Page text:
The United States today dismissed a proposed agreement between Brazil, Turkey and Iran that would allow Iran to swap enriched uranium for reactor fuel. The deal was brokered by Brazilian President Luiz Inácio Lula da Silva during his trip in May to Tehran. The U.S., however, appears to think that the Brazilian agreement would leave Iran with enough enriched uranium to make a nuclear weapon.
Brazil’s role in the nuclear negotiations is part of a broader effort to increase its profile on the international stage, but the U.S. has downplayed its diplomatic efforts on Iran. Prior to Mr. Lula da Silva’s May trip to Tehran, Secretary of State Hillary Rodham Clinton repeatedly said that only UN Security Council action would be effective in curbing Iran’s ambitions. When the Brazilian president succeeded in brokering the deal, Washington declined to recognize it as an important breakthrough.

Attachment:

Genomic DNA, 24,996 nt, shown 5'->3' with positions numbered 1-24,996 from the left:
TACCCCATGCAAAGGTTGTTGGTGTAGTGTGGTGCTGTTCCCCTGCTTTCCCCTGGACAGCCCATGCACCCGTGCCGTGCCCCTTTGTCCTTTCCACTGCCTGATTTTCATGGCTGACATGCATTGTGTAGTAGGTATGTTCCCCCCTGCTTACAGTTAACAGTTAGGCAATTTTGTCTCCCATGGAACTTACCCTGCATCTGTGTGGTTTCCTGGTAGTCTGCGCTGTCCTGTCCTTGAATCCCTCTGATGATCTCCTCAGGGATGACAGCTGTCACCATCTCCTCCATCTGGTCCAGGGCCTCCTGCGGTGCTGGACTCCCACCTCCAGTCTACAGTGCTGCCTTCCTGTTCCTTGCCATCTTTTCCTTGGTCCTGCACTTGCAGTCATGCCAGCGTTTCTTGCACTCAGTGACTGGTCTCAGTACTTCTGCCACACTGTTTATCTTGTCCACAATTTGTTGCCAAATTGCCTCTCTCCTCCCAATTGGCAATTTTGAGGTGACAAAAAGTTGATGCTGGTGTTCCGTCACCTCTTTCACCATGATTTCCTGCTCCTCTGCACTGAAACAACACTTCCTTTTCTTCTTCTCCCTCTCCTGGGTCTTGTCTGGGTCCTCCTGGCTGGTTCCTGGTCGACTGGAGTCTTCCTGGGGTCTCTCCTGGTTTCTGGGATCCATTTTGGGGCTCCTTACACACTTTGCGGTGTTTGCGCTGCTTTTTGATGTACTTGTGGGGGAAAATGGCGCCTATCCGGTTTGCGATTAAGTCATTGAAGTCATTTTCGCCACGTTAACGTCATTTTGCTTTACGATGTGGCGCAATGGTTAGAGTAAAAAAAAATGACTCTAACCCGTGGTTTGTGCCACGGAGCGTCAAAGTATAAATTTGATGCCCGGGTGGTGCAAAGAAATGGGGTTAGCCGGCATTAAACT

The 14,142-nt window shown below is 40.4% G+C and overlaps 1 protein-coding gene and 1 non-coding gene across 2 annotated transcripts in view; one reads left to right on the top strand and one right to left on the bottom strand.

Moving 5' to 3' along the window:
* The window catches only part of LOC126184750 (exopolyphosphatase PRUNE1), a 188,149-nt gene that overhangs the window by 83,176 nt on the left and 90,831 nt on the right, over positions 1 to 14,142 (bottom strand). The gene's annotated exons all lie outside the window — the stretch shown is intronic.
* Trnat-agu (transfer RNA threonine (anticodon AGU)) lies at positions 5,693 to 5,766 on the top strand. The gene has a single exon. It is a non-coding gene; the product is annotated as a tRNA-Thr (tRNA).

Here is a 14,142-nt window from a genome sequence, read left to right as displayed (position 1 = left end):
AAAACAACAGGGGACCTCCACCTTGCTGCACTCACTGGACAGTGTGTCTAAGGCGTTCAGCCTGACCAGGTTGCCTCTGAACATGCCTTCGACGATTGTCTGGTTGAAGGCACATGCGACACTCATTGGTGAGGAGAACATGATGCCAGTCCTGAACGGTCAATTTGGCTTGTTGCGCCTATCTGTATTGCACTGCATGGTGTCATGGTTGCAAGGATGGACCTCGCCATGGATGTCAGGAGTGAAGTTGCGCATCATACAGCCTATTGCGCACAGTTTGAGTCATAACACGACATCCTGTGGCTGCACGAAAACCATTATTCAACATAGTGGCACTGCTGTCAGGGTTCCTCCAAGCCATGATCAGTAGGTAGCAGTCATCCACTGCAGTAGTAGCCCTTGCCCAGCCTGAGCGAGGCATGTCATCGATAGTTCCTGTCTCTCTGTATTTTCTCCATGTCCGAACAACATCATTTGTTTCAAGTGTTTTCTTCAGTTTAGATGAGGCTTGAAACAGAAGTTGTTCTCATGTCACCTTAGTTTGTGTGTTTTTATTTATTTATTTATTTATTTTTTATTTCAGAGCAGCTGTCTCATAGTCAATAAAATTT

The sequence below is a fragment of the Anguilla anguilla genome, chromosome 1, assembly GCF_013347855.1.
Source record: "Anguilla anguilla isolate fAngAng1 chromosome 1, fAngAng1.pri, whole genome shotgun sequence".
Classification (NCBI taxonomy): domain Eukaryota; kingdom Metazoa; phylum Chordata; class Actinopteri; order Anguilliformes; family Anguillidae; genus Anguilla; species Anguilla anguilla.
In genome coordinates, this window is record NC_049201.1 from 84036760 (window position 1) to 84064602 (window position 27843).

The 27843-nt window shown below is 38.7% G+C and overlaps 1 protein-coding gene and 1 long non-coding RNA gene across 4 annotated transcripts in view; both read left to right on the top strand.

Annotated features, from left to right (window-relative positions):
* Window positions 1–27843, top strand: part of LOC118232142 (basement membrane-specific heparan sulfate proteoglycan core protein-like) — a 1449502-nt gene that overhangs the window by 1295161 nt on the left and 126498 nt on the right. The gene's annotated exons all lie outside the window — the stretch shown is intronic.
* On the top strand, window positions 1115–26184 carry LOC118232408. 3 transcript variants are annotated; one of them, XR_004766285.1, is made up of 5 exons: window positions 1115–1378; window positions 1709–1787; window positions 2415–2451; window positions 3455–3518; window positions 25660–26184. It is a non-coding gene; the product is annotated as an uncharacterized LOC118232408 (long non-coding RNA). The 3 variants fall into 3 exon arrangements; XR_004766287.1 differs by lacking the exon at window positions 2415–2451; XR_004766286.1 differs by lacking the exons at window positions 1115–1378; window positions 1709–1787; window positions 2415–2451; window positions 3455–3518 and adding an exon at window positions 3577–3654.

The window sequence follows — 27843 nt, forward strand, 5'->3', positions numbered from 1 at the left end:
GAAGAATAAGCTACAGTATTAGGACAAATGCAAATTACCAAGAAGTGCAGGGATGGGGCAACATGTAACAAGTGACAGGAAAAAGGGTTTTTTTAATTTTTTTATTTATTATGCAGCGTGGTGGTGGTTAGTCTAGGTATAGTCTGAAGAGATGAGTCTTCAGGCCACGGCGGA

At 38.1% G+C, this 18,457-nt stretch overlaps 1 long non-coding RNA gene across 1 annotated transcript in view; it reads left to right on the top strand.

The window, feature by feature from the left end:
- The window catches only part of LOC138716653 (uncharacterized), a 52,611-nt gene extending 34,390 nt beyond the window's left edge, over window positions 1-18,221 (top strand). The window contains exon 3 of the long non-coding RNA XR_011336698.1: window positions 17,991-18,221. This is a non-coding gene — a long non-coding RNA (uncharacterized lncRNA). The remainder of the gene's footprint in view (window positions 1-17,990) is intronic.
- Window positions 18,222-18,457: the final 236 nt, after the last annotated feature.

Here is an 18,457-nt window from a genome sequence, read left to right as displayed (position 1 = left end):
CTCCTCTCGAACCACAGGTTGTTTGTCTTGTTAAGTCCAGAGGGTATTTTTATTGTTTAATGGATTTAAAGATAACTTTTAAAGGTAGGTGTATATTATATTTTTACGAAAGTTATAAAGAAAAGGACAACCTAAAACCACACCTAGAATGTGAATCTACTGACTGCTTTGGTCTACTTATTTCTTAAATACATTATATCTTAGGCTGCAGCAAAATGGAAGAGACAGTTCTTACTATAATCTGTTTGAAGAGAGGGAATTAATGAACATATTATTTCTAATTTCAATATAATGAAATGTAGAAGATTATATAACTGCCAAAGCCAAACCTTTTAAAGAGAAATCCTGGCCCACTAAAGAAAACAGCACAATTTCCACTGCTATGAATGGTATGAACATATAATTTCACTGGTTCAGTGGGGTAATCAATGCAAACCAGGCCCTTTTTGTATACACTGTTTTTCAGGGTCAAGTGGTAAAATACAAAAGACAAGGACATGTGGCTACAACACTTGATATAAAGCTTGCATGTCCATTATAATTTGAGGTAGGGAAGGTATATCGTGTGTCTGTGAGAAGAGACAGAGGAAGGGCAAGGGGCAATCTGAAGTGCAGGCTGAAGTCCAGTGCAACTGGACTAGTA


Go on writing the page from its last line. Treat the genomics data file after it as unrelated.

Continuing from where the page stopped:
The UN Security Council is soon expected to approve a fourth round of economic sanctions against Iran, which Brazil has opposed. U.S. officials met with the Brazilian deputy foreign minister on Monday in an effort to convince Brazil to abstain from voting against the sanctions at today’s Security Council meeting, rather than cast a “no” vote. Turkey, which joined Brazil in the negotiations with Iran, and Lebanon are also expected to oppose the newest round of sanctions.